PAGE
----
Students use a crayon resist technique with watercolor paints to create a tropical fish scene. A special "secret ingredient" creates a watery effect.
- Several pictures of brightly colored tropical fish
- Practice (scrap) drawing paper
- fat markers
- 12x15 watercolor paper
- Watercolor paints
- Watercolor brushes, (small and large)
- Water containers
- Introduce the lesson by viewing and discussing pictures and books of tropical fish. Using available resources, lead the students in a discussion about the different shapes, colors, and patterns they observe.
- Look at several different kinds of fish mouths and caudal fins at http://www.seaworld.org/Aquademics/tetra/artworksheet3.htm
- Demonstrate for the class how they can draw each fish by combining basic shapes (rectangles, triangles, squares, circles) and lines.
- Give students practice paper and fat markers. Guide them through the process of drawing several different types of tropical fish. Allow time for "practice" drawing. (The fat markers will encourage them to draw large and eliminate the urge to erase.)
- Hand out watercolor paper and crayons. Before the final drawing begins, discuss unity and repetition in art. Tell the students they may pick only one fish to draw but that it must be repeated at least three times on their paper. Encourage them to overlap some of their fish and also to allow parts of their composition to exceed the boundaries of the paper.
- Using one color of crayon, have the students choose their favorite fish and redraw it on their watercolor paper three to four times.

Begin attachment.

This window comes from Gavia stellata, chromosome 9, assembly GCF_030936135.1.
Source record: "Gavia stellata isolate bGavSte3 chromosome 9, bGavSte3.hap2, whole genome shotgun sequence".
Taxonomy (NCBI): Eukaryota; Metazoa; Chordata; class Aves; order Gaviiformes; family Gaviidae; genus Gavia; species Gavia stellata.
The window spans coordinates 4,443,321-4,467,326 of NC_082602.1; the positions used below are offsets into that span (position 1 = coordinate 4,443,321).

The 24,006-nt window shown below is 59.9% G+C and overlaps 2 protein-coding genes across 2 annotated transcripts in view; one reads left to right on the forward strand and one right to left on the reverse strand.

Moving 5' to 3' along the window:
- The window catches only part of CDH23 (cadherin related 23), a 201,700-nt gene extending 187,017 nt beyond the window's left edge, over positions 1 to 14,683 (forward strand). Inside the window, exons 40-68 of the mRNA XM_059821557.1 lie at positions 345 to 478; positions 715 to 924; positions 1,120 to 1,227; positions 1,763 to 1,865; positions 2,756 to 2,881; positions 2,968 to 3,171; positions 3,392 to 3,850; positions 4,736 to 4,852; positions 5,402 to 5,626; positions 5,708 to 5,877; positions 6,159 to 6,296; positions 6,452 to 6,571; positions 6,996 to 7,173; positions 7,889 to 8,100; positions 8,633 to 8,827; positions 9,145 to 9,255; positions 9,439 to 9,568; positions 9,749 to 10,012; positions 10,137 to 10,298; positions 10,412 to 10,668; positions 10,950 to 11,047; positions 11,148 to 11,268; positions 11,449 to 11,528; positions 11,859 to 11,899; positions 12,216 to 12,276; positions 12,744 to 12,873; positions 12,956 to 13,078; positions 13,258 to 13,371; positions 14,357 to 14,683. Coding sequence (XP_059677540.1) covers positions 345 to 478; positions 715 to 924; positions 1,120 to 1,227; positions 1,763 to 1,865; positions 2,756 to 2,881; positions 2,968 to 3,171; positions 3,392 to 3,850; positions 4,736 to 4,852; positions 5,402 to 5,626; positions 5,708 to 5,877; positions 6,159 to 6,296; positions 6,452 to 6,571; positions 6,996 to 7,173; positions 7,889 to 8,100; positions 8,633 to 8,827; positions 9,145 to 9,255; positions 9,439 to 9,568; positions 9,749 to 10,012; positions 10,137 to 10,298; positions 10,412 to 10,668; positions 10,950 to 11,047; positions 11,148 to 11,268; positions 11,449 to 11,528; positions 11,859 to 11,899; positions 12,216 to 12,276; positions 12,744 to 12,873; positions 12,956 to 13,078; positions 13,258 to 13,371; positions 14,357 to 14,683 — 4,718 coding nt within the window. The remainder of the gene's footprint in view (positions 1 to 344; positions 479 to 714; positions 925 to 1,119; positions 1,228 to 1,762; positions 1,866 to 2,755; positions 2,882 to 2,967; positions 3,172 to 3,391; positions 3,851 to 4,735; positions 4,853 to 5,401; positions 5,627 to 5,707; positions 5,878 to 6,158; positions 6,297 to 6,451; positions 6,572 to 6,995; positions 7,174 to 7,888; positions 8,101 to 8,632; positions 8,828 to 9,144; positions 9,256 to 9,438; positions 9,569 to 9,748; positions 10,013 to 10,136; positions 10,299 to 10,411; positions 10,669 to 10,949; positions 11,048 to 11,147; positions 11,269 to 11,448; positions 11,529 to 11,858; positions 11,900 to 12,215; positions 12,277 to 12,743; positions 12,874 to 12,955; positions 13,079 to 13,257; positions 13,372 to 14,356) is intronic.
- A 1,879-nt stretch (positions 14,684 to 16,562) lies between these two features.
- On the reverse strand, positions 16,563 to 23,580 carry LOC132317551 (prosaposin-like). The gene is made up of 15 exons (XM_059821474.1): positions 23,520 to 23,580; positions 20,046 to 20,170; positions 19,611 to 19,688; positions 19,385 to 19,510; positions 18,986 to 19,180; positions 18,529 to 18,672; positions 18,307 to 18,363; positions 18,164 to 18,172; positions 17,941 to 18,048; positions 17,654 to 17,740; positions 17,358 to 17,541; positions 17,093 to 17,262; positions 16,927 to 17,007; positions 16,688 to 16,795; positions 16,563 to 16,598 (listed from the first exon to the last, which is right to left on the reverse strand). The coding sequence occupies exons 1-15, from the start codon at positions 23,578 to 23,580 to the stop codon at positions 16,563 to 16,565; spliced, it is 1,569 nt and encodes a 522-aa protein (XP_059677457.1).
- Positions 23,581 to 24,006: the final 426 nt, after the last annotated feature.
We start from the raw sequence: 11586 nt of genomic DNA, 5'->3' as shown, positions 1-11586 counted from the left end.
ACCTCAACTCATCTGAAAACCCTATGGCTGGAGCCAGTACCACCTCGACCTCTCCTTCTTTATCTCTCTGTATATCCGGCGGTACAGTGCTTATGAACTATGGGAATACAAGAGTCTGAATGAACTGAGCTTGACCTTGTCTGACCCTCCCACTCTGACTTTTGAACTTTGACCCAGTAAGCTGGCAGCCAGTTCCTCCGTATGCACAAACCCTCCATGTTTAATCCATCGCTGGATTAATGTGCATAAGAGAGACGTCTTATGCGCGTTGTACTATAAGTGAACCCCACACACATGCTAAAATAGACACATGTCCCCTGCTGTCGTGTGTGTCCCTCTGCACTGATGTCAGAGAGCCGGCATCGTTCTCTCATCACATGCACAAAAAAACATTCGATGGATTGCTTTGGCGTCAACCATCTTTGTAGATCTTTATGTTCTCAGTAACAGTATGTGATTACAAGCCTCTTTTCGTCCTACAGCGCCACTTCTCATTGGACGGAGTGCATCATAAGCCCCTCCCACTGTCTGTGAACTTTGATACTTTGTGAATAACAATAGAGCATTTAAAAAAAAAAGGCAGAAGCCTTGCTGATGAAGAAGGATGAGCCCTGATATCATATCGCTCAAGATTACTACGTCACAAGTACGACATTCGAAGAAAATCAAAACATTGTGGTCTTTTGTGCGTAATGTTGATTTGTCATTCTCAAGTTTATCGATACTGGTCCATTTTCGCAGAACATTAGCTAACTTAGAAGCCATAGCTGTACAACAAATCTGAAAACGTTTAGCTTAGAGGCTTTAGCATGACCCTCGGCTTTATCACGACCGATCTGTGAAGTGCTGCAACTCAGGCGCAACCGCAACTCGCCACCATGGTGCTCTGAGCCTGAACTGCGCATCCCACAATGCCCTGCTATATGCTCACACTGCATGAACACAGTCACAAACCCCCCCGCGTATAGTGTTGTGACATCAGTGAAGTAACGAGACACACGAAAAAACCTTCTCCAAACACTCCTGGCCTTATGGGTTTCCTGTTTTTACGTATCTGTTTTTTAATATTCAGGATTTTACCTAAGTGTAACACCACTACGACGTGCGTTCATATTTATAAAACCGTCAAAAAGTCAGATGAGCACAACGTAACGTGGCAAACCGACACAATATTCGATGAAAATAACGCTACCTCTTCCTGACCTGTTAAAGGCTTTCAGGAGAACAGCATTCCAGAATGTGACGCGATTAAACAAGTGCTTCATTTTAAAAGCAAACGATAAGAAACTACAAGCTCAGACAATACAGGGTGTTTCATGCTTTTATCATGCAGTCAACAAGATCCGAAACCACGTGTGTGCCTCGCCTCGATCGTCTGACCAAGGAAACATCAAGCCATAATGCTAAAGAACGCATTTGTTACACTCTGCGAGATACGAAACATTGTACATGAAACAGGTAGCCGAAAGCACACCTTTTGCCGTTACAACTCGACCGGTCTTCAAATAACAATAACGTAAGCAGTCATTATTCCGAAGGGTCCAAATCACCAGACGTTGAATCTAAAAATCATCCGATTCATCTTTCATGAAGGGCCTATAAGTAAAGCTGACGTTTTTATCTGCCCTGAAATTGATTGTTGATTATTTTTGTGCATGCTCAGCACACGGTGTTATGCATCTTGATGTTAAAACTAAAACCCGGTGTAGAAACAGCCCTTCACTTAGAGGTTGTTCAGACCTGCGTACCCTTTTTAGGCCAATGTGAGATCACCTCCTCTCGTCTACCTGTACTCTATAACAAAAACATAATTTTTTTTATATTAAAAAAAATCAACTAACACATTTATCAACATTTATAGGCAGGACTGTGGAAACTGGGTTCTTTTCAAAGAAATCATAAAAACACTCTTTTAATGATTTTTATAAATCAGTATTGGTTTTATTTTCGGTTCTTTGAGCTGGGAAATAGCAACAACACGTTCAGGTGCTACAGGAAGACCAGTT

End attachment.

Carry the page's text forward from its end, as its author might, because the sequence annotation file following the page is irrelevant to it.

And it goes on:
- When the fish are complete, allow the students to draw seaweed or coral. Again, encourage the students to overlap to create depth. Students should go over all of the outlines to create strong, heavy crayon lines.
- Bubbles may be added with a white crayon.
- Have students wet their watercolors by dropping clean water from their brush into each pan of color.
- As the water is soaking in, tell the students they may choose only two or three colors to paint their fish. Since this is a "family" of fish, they should be painted somewhat the same.
- Beginning with one color, have the students paint this color on the same spot on each fish. The crayon lines will keep the watercolor paint from spreading into other areas.
- Use the second and third colors to paint the remaining areas of the fish.
- After completing the fish, students may paint the seaweed or coral. (At this point, demonstrate how to blend another color over the wet paint of the seaweed. Wet on wet! Remind the students to avoid blending complimentary colors unless they want brown!)
- After the fish have dried, have the students wet the blue and one analogous (a blue neighbor, either green or violet) color in their watercolor pans.
- Demonstrate for the students how to create a wash. Using the lid of the watercolor box as a tray, fill the middle section with clean water. Add several brushes full of blue and the analogous color to create a "water-like" color. Make sure you mix enough paint to paint all of the water area.
- Using the large watercolor brush, quickly paint the remaining white paper.
- Watch the paper drying and, just before it loses its shine, sprinkle salt on the water areas. When you apply the salt is crucial. If the wash is too wet, the salt will absorb too much paint and melt, creating spots that are too big. If the wash is too dry, the salt won't absorb enough paint and you won't get any snowflakes. Don't use too much salt as it ruins the delicacy of this effect. Don't try to arrange the grains of salt.
- Leave the painting flat to dry thoroughly. Be patient! When it's completely dry, brush the salt off with your hand or a clean, dry brush.